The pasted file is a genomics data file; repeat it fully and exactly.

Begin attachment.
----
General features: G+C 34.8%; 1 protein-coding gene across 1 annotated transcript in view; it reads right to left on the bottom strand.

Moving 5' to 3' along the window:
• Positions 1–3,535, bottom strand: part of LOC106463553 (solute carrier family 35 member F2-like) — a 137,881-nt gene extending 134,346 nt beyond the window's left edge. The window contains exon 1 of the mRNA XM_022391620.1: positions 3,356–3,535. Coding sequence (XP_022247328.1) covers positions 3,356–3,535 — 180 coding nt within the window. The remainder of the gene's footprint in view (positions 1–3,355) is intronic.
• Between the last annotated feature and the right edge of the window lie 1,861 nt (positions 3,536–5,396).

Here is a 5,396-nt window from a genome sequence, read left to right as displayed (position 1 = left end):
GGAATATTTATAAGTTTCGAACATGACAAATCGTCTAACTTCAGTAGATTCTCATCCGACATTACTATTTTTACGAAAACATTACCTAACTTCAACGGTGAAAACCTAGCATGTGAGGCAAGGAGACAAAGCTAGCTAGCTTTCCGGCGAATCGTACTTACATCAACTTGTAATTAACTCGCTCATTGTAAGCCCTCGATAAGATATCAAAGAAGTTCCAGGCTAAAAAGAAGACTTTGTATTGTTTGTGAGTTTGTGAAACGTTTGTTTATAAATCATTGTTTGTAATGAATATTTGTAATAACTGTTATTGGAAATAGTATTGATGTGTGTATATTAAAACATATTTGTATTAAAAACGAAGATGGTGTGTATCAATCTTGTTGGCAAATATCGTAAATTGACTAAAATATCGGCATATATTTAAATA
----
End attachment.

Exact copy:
General features: G+C 34.8%; 1 protein-coding gene across 1 annotated transcript in view; it reads right to left on the bottom strand.

Moving 5' to 3' along the window:
• Positions 1–3,535, bottom strand: part of LOC106463553 (solute carrier family 35 member F2-like) — a 137,881-nt gene extending 134,346 nt beyond the window's left edge. The window contains exon 1 of the mRNA XM_022391620.1: positions 3,356–3,535. Coding sequence (XP_022247328.1) covers positions 3,356–3,535 — 180 coding nt within the window. The remainder of the gene's footprint in view (positions 1–3,355) is intronic.
• Between the last annotated feature and the right edge of the window lie 1,861 nt (positions 3,536–5,396).

Here is a 5,396-nt window from a genome sequence, read left to right as displayed (position 1 = left end):
GGAATATTTATAAGTTTCGAACATGACAAATCGTCTAACTTCAGTAGATTCTCATCCGACATTACTATTTTTACGAAAACATTACCTAACTTCAACGGTGAAAACCTAGCATGTGAGGCAAGGAGACAAAGCTAGCTAGCTTTCCGGCGAATCGTACTTACATCAACTTGTAATTAACTCGCTCATTGTAAGCCCTCGATAAGATATCAAAGAAGTTCCAGGCTAAAAAGAAGACTTTGTATTGTTTGTGAGTTTGTGAAACGTTTGTTTATAAATCATTGTTTGTAATGAATATTTGTAATAACTGTTATTGGAAATAGTATTGATGTGTGTATATTAAAACATATTTGTATTAAAAACGAAGATGGTGTGTATCAATCTTGTTGGCAAATATCGTAAATTGACTAAAATATCGGCATATATTTAAATA